China, self-appointed protector of the Third World, may soon be edging out other poor nations in the race for international development funds.
World Bank officials now considering loans for 20 projects here predict that China eventually could displace India as the largest borrower because of its huge population, vast development needs and low per capita income.
China could qualify as early as next year for a huge chunk of the bank's soft loans--up to $1 billion yearly, a major share of the overall lending pot for needy countries, economists say.
By the middle of this decade, total loans to China are expected to reach at least $2 billion annually.
"We are still far from reaching our cruising altitude with regard to China," said Munir P. Benjenk, World Bank vice president for external relations who recently conducted talks with Chinese planners here.
Benjenk insisted that China's involvement need not drain funds from other developing nations if wealthy donor countries fulfill their obligations to contribute.
But China's looming demand for loans at a time when donors like the United States are reluctant to increase their financial stake already has created pressure on Third World countries to look elsewhere for credit.
"If China pitches its demands, what will happen to the rest of us?" asked an Asian diplomat from a developing state. "If it gets $1 billion a year, there will be nothing left for the poor nations of Africa, for India and places like Bangladesh."
Chinese officials who feel their nation was unfairly excluded from world lending bodies for 30 years while Taiwan occupied its seat say they have no compunctions about asking for China's fair share.
"We need the funds and we have the right to them," Ge Fucun, China's chief international loan expert, was recently quoted as saying.
Soft loan diplomacy is a new pursuit for Communist China, which fashioned a self-help strategy for three decades under Chairman Mao Tse-tung. Even after taking its United Nations seat in 1971, Peking rejected international credit and aidwhile shunning world lending institutions.
But Mao's successors shifted from self-reliance to self-interest and pinpointed the world lending pool as a ready source of needed development funds.
As China's political role in international organizations began expanding in the late 1970s, so did its claim to their money.
Peking began taking the initiative in 1978 to obtain technical assistance and credits from U.N. agencies. Since then, it has received $35 million to settle Vietnamese refugees, $24 million to help flood and drought victims, $51 million in grain and $15.6 million to buy computers for its population census.
"China has learned the ropes and is becoming forceful in making demands," said a U.N. official in Peking. "At first, they were cautious and said they only wanted to contribute to U.N. efforts in other countries. Now, they've become full partners."
Chinese demands have only begun to be felt on the real sources of easy money -- the International Monetary Fund and World Bank. China joined both in May 1980.
Three months after becoming an IMF member, China got its loan quota doubled to $1.57 billion, foreshadowing massive future requests. By March 1981, a standby loan of $450 million had been approved.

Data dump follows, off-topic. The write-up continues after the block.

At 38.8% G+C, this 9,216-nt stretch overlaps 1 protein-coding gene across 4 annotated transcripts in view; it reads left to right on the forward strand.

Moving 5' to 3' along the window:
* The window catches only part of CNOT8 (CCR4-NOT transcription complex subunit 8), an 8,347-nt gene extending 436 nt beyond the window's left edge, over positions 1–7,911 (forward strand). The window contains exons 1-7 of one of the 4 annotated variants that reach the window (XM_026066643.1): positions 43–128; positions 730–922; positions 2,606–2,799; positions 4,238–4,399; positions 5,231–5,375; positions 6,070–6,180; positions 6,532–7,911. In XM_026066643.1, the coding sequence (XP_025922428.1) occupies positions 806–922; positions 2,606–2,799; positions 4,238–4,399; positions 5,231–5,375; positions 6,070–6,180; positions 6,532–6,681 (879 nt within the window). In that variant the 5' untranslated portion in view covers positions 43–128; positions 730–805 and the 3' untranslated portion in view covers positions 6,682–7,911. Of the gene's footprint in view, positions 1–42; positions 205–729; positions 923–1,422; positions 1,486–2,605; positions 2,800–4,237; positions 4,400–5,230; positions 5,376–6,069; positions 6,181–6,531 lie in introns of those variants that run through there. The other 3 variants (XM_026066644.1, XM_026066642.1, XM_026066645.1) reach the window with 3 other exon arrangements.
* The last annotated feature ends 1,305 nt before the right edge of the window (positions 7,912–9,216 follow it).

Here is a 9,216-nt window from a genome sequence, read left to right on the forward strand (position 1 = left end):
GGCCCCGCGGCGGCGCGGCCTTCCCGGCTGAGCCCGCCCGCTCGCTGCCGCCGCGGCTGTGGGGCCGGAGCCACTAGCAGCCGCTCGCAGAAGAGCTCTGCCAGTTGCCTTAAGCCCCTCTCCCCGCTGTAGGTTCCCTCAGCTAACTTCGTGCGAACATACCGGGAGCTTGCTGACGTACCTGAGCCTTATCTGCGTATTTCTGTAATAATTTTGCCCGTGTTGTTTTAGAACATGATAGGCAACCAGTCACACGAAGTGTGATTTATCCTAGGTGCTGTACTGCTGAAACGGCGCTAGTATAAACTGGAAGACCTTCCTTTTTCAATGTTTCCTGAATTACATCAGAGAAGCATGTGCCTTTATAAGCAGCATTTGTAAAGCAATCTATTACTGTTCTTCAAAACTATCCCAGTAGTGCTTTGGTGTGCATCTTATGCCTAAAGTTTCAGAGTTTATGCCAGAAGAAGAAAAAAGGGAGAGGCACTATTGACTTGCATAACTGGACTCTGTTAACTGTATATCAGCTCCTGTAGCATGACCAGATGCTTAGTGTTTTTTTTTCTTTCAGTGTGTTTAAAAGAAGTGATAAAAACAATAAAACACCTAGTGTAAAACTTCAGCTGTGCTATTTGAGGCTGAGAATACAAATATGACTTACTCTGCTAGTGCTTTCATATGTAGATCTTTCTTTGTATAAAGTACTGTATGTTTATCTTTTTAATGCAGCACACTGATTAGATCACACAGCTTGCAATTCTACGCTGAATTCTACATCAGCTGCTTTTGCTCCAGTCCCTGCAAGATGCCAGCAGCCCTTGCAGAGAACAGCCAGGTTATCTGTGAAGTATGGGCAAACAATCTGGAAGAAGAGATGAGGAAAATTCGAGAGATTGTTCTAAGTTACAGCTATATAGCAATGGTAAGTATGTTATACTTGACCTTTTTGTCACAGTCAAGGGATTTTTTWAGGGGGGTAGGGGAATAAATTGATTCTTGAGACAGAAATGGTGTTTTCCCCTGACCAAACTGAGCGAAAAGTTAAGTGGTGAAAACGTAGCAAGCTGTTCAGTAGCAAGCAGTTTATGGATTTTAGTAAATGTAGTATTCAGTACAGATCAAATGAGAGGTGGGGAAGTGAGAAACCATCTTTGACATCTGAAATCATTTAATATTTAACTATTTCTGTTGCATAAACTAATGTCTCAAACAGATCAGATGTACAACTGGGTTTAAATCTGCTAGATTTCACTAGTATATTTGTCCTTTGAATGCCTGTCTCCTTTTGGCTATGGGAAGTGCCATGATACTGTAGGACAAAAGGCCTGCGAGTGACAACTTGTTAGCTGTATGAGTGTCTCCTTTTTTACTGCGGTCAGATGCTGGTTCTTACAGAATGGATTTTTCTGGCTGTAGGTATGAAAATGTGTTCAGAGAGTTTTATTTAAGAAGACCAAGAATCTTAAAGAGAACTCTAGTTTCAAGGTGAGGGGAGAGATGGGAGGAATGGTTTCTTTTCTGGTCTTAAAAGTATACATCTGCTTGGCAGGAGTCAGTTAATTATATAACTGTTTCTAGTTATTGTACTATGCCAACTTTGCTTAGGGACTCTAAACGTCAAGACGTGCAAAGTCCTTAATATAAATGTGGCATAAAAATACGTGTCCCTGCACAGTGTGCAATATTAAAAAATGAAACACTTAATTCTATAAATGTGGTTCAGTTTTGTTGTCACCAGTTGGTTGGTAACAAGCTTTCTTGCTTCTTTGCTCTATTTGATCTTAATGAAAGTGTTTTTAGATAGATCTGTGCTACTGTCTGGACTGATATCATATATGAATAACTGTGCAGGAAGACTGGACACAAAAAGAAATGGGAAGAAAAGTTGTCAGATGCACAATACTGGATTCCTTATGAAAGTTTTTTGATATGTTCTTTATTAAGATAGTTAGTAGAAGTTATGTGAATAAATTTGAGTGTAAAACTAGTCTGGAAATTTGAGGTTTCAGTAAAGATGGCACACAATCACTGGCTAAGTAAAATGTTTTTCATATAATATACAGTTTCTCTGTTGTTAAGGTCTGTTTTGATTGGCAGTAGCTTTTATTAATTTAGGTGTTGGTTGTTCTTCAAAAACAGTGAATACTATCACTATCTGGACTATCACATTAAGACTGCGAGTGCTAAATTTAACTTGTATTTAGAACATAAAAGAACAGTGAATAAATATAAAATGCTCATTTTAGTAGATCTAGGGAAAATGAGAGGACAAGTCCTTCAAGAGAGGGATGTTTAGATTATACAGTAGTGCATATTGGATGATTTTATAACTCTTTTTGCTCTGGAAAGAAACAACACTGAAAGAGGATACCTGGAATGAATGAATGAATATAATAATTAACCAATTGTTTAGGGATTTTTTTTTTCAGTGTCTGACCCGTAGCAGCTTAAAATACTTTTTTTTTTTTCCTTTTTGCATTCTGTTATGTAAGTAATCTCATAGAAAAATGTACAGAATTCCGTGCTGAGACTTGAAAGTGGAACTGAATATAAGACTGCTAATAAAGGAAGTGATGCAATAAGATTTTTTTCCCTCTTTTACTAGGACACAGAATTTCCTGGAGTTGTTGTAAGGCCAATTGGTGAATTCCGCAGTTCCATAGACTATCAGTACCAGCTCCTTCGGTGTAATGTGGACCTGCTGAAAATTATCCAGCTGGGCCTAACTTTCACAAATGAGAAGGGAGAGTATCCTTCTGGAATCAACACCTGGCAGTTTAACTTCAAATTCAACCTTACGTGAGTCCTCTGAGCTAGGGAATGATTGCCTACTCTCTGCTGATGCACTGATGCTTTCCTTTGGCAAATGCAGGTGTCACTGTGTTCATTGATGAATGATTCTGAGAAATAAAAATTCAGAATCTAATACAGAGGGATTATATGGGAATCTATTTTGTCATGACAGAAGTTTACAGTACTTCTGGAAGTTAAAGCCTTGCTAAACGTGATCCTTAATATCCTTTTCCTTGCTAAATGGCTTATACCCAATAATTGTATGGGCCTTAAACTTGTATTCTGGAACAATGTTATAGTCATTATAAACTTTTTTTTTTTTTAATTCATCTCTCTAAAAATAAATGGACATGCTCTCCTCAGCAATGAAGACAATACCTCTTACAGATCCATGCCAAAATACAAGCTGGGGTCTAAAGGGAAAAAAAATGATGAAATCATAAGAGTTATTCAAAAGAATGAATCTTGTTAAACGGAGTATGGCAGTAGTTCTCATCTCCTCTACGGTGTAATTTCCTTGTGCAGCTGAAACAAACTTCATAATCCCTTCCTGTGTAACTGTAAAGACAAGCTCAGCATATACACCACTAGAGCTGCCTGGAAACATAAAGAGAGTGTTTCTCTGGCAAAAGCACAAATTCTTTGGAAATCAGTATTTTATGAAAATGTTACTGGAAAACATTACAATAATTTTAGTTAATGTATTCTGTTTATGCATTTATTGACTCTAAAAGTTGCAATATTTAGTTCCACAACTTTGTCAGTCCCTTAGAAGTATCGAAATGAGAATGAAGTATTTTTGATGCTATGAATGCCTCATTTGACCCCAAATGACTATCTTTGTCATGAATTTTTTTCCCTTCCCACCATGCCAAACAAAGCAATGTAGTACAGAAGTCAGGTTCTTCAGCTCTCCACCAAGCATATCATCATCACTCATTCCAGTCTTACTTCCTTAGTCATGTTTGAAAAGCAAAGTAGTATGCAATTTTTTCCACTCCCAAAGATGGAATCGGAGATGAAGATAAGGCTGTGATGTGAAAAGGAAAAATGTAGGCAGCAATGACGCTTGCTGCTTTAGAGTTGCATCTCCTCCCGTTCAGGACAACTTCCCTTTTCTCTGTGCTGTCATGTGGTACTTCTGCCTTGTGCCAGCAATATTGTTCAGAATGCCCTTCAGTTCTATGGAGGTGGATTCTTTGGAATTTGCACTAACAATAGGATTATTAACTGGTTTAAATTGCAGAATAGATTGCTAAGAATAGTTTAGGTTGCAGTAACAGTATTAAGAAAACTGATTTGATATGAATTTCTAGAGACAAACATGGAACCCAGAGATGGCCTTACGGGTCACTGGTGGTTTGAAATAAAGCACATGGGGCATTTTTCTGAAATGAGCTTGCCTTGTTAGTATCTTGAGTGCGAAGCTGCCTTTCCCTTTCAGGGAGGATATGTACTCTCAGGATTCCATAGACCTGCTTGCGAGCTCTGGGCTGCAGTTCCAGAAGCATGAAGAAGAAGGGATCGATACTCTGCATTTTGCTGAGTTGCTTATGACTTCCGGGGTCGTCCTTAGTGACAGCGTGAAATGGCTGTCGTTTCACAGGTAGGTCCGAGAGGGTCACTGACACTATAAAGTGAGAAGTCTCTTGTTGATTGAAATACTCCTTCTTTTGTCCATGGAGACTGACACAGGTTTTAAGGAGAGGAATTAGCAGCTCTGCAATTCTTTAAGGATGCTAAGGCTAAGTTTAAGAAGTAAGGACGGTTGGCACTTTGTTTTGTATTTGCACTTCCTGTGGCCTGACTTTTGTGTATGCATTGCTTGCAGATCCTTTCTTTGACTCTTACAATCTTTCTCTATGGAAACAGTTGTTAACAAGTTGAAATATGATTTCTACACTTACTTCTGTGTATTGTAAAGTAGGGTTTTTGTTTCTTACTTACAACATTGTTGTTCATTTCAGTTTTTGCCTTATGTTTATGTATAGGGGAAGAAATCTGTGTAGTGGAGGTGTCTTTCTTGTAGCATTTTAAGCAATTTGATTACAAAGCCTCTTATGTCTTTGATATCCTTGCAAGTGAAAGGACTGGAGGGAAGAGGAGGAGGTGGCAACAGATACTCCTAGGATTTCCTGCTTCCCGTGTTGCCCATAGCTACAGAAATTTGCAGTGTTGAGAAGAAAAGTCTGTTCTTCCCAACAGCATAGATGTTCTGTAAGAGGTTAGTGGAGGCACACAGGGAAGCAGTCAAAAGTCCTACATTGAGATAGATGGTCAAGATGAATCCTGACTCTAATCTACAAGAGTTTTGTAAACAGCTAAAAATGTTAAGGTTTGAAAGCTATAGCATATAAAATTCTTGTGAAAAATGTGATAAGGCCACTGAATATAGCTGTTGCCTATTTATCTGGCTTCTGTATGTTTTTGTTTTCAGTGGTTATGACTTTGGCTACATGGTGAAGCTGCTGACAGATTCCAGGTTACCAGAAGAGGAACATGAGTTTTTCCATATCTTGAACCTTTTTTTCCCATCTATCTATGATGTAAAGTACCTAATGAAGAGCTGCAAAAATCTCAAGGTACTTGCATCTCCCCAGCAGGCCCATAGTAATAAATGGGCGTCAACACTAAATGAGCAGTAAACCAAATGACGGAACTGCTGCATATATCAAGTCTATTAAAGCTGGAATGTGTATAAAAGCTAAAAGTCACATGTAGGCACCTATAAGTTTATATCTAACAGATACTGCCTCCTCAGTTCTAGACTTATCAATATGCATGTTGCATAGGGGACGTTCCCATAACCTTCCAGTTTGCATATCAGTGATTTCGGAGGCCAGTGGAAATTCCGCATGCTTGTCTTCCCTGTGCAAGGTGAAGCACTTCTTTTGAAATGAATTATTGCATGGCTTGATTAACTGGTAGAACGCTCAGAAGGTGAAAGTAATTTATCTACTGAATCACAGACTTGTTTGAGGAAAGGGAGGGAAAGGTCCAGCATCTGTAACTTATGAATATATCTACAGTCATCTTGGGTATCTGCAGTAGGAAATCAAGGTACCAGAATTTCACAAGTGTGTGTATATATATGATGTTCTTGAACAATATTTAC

China entered the World Bank after the last round of loans in the agency's three-year cycle had been allocated. Nevertheless, the bank made special arrangements to grant a $200 million loan to upgrade key Chinese universities and a $60 million loan for an agricultural desalinization project in north China.
China will be eligible next year when the bank's International Development Association (IDA) decides how to divvy up its new cycle of interest-free, long-term loans.
China is known to favor the World Bank loans because they are not "tied," or required to be spent in one country.
IDA and its parent bank, which makes more conventional loans, are now considering projects calling for $135 million to develop ports in three cities, $75 million to improve agricultural institutes, $100 million to develop oil fields and $80 million to expand a grain basin.
"The Chinese are playing it for all its worth," said a World Bank official who has visited China on inspection tours. "You go to a factory and the plant manager tells you what he wants and when he wants it. There's nothing subtle about it."
How much China will get still is uncertain, but economists say its per capita income of $280 last year ranks among the lowest anywhere, qualifying the world's most populous na-tion for a hefty slice of the lending pie.
Chinese officials are sensitive to charges that they are planning to raid the financial cupboards at the expense of Third World nations they cultivate as allies and claim to speak for.
At a joint meeting of the IMF and World Bank last year, Finance Minister Wang Bingqian urged the developed nations to "do their duty and honor their commitments" to indirectly finance development projects though their annual contributions.
He appealed to wealthy donors like the United States to increase their contributions so as "to help to meet the urgent needs of developing countries."
But with most donors opposing any substantial rise in their financialobligations, China may be faced with what one Southeast Asian diplomat calls "the uncomfortable job of reconciling Third World interests and self-interests."
Ge, the Chinese official who lines up international financing, believes poorer nations should have priority for soft loans but foresees no difficulty in reconciling China's twin commitments.
"We're all developing countries," he told a reporter recently. "We don't want to take away from other countries. We just want our fair share."